Nearly 17,000 Choctaws made that move to what would be called Native American Territory and then later Oklahoma. Estimates are as many as 6,000 died along what would become known as the “trail of tears.”


This new territory became home to not only law-abiding Native Americans, but also ruthless and desperate criminals trying to hide out from U.S. law. But while the Native Americans had their own tribal courts and tribal police, there was no jurisdiction over cases involving non-Native Americans.


Deputy United States Marshals from Fort Smith were sent into the Native American Territory to find and arrest those individuals who were to be tried by the federal court in Fort Smith. But with only around 200 men covering a territory of over 74,000 square miles, it was a difficult job.


The hanging judge


“I have ever had the single aim of justice in view... ‘Do equal and exact justice,’ is my motto, and I have often said to the grand jury, ‘Permit no innocent man to be punished, but let no guilty man escape.’” - Judge Isaac C. Parker, 1896


Born to farmers in Ohio in 1838, Isaac Parker decided early on that the plow was not the life for him, choosing instead law school at the age of 17. After passing the bar in 1859, he went to work for his uncle in St. Joseph, Missouri, where his career in politics began when he ran for and won the position of city attorney.


It would lead him eventually to a seat in the US Congress, where, during his second term, he put most of his effort into Native American policy and the fair treatment of the tribes that were living in the Native American Territory. It was after that term that he began to seek a presidential appointment as judge of the Western District of Arkansas in Fort Smith. President Ulysses S. Grant, on March 18, 1875, granted Parker’s wish.


He stepped foot in Fort Smith on May 4, 1875, and held his first court six days later. In his first term, he found eight men guilty of murder. Six of them died on September 3, 1875, on the gallows at Fort Smith.


Parker held court six days a week, each day often lasting up to ten hours each, in order to try as many cases as possible. For twenty-one years he held the position, during which time he heard thousands of criminal complaints involving disputes and violence between Native americans and non-Native Americans. He sentenced 160 people to death, and for fourteen years he did so while the condemned had no right of appeal.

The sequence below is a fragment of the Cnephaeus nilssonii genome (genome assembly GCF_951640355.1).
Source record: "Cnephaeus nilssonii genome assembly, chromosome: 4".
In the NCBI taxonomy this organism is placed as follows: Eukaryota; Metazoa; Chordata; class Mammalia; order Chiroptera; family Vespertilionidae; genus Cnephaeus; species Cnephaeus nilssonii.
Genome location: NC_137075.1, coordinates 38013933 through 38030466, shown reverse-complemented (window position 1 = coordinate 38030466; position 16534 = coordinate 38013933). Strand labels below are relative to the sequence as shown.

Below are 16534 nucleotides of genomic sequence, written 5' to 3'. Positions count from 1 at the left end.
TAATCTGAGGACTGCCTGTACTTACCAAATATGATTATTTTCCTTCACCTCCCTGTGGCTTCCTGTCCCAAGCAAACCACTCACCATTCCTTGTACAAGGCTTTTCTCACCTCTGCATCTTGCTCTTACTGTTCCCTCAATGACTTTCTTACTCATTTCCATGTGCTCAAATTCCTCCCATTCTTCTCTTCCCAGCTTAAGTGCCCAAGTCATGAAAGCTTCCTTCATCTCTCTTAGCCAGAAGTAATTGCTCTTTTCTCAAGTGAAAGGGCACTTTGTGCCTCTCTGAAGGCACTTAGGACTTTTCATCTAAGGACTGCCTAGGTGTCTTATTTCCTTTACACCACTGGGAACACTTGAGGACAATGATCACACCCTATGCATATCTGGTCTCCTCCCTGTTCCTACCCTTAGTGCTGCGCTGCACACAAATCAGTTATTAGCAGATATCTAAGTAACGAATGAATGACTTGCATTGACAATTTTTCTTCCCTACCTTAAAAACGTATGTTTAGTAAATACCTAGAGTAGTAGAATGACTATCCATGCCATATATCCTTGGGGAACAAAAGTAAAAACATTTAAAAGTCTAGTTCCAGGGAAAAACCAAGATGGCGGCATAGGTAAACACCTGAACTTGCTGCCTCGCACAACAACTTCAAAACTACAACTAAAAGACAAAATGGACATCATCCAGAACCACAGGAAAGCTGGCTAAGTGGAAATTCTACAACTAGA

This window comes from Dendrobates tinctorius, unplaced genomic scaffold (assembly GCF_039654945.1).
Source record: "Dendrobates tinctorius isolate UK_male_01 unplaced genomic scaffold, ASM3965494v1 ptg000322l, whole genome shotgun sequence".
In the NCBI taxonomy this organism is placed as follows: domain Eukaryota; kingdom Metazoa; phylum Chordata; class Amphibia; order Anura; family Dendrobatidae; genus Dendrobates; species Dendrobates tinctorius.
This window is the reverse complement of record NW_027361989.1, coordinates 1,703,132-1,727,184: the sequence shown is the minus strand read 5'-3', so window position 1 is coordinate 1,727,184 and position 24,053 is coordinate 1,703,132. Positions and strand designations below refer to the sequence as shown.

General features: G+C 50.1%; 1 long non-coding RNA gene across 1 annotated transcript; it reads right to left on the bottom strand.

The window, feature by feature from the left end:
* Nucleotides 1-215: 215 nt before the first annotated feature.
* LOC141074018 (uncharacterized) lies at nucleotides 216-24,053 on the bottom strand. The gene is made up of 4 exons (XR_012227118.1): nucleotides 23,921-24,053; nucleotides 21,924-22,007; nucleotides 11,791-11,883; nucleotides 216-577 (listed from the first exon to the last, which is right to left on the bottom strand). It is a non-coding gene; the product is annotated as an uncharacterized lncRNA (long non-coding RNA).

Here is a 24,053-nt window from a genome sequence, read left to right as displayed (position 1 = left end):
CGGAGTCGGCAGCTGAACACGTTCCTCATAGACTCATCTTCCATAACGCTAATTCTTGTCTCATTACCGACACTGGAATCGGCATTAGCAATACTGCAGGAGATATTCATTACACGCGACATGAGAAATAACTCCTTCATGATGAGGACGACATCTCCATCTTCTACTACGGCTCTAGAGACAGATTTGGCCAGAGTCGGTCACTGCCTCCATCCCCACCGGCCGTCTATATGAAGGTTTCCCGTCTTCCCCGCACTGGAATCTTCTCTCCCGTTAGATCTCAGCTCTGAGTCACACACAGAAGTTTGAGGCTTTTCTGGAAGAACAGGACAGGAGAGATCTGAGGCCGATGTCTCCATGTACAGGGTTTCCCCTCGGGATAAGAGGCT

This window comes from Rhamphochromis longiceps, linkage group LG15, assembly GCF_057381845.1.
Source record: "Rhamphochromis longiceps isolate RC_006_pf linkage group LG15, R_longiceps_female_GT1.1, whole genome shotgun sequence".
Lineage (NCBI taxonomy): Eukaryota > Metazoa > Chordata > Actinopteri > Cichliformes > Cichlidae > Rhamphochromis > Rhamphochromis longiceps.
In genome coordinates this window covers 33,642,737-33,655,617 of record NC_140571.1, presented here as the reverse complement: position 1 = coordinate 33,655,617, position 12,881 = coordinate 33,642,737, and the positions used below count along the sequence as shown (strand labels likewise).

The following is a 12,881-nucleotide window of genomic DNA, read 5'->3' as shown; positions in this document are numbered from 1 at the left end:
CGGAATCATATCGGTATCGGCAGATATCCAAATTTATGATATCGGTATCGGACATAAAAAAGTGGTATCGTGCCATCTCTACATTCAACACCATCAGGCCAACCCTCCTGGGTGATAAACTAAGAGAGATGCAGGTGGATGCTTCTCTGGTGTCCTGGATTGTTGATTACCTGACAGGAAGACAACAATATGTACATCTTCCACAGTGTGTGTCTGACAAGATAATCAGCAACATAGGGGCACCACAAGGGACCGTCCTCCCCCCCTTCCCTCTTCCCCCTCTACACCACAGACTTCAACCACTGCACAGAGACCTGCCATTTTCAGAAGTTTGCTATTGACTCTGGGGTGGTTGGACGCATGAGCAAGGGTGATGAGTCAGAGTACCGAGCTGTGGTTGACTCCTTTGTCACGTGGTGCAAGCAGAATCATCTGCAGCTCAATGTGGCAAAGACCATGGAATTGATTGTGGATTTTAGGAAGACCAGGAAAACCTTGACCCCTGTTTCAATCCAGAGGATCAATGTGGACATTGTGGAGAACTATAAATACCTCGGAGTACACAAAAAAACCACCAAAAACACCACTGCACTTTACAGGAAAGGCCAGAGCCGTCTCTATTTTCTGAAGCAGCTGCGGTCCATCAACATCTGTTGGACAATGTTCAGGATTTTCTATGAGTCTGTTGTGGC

Marshal Bass Reeves


One of Parker’s first deputy hires was a former slave from Texas named Bass Reeves. Proficient with a pistol and rifle, he stood six feet two and had superhuman strength. He was known as the marshal who could catch the bandits others couldn’t, supposedly killing 14 men in self defense and claiming to have arrested over 3000 men and women.


In the late 1800’s, the Native American and Oklahoma Territory was the most dangerous place in the land. More than 120 peace officers lost their lives before Oklahoma became a state in 1907.


Bass Reeves escaped numerous assassination attempts on his life, he was the most feared deputy U.S. marshal to work the Native American Territory. He even arrested his own son, Bennie, for the murder of his wife. Bennie was convicted and sent to Leavenworth.


Another time he was sent to arrest Belle Starr, but she turned herself in to the Fort Smith Court before Reeves found her. His legend grew as one of the greatest lawmen of the western frontier. Bass Reeves died on January 12, at the age of 71, in Muskogee, Oklahoma.


See other legends like Judge Parker and Bass Reeves when the museum opens in 2019. It will be easy to spot. It will be the only museum in the area with the star shape, which architect Peter Kuttner says his inspiration came from one of the last scenes in the classic western, “High Noon,” when U.S. Marshal Will Kane tosses his badge to the ground at the feet of the cowardly townspeople. “It hits at an angle, with some of the points jutting out of the ground,” Kuttner said, explaining why his design is “low on the front, and high on the back.”


Sources: National Park Service, Arkansas Encyclopedia Of History and Culture, U.S. Marshals Service, United States Marshals Museum  




Iconic in design and transformative in experience, the United States Marshals Museum will be a 50,000 square foot world-class facility on the banks of the Arkansas River in Fort Smith, Ark. (Renderings courtesy of the U.S. Marshals Museum, created by Thinkwell)